The car is more attractive to buyers than ever.
The Kia Stinger is one seriously pretty car. So pretty, in fact, that some are willing to steal relief funds to get their hands on one. The 2021 model was recently released to the public with a host of interior updates, but now we have more information on what's happening under the skin for the new model year. The changes include a new engine option, a new exhaust system, more driver assistance features, and an upgraded infotainment system. According to Kia, the Stinger now offers "greater usability enhancing its appeal for buyers in markets around the world."
Let's talk about the new engine. It's a 2.5-liter T-GDi and is exclusive to North American customers. Dubbed 'Smartstream', the new turbocharged four-cylinder engine produces 300 horsepower and 311 lb-ft of torque. This sits between the existing 2.0-liter turbo and 3.3-liter twin-turbo V6 options. The latter powerplant now gets an electronic variable exhaust valve system for throatier sounds in Sport and more restrained noise emissions in Eco or Comfort modes.
The new exhaust also frees up an additional three horsepower for a total of 368 hp. Although we doubt this difference will be noticeable, the convenience of a variable exhaust system is always welcome.
An optional 10.25-inch touchscreen infotainment display is also now available with multiple device pairing via Bluetooth and voice control for features like heating and ventilation, audio, and navigation. A split-screen mode is another cool feature for the system. For those sticking with the standard setup, the old seven-inch screen has been replaced by one that is an inch larger, while the 3.5-inch driver info display is now a color 4.2-inch screen. A seven-inch 'Supervision' cluster is also now available. Other features include remote start, priming of heating and ventilation systems, and new driver assistance tech, of which there is a lot.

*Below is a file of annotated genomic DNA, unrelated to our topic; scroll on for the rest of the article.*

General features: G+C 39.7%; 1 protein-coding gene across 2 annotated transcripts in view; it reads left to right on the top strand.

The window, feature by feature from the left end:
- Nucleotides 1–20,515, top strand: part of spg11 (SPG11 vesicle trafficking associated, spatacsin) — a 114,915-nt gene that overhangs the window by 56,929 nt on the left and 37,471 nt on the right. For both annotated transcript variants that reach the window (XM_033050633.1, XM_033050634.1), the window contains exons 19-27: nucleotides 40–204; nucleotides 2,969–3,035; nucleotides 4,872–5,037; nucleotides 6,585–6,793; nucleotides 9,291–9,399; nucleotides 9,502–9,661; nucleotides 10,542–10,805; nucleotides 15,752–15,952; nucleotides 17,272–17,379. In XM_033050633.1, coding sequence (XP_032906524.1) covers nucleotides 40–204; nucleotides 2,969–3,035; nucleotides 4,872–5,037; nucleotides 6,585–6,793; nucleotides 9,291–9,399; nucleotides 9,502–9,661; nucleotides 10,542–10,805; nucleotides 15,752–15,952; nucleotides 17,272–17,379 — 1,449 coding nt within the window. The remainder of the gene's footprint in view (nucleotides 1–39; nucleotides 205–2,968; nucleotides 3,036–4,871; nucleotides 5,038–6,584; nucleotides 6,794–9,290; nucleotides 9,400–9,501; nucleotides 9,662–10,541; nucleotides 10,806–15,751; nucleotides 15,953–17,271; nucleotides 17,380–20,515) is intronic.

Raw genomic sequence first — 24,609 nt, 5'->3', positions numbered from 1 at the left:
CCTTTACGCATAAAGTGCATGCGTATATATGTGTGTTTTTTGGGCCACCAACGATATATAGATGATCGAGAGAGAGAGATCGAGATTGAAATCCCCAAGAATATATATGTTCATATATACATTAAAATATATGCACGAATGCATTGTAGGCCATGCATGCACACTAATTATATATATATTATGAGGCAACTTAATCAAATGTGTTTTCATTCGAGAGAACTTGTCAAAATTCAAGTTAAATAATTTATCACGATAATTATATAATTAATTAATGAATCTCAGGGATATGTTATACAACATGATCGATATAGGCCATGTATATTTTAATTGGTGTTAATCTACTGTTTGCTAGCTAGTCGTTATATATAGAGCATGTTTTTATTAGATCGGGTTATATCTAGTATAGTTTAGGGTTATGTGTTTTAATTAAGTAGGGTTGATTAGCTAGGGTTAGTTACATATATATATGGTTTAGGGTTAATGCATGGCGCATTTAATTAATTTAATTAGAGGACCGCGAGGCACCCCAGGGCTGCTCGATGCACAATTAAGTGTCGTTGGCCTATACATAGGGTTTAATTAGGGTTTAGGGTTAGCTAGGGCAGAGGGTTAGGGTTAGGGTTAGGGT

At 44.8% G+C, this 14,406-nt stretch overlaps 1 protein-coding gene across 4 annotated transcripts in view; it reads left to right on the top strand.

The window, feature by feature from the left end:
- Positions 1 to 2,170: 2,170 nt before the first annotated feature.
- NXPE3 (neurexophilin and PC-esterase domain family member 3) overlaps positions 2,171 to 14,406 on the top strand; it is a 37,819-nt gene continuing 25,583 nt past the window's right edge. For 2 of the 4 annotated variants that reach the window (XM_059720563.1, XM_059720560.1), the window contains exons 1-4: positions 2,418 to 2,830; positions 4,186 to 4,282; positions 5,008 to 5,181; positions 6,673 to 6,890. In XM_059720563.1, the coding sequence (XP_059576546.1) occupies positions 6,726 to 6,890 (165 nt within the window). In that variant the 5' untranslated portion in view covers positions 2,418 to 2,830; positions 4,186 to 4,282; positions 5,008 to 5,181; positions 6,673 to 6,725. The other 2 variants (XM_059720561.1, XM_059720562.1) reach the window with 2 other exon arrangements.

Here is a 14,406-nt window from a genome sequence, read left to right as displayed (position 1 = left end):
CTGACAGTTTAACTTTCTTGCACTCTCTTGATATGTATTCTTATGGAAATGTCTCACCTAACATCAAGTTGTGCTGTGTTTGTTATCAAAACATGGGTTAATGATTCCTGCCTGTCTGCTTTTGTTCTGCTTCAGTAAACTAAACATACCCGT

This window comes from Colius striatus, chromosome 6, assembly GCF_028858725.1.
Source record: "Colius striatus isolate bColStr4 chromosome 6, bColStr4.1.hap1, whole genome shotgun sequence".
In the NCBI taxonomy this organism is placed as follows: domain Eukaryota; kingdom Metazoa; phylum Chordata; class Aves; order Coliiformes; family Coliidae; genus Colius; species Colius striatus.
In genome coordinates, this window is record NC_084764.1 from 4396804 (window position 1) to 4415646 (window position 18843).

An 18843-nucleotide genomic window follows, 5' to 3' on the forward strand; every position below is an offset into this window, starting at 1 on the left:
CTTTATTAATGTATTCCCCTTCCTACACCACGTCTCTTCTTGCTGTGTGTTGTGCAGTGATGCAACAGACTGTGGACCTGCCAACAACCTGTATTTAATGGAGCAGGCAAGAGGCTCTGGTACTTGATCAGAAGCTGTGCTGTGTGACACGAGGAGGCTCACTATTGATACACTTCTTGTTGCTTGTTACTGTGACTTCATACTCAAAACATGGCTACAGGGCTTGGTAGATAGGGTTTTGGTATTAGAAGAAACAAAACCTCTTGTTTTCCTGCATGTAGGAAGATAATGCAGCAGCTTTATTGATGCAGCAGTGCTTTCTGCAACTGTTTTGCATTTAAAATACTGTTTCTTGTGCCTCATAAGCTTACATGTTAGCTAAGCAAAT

The new driver aids include forward collision avoidance that can identify oncoming traffic from the other side of the road and also detects obstructions from a greater distance. Lane keep assist can now detect the edge of the road while the blind spot system features differential braking to prevent collisions. The driver condition monitor is also upgraded and can alert the driver if the car ahead has moved off as well as keep tabs on said individuals concentration at speeds of up to 130 mph. Rear cross-traffic alert also now features braking and navigation-based cruise control can adjust speed to account for curves in the road.
Other new tech includes a vehicle exit warning and a blind spot monitor in the optional Supervision cluster that feeds images from cameras beneath the wing mirror housings. Lane centering assistance is also new as is Highway Driving Assist, which will allow the car to maintain a set distance from the vehicle ahead when cruising on the freeway. It can do this while keeping the car in the center of its lane even when driving on a curved road. Finally, a rear occupant alert provides a warning if the driver has left pets or children in the car.
Sales of the new model begin in Korea sometime this quarter with global markets receiving the updated model later in the year.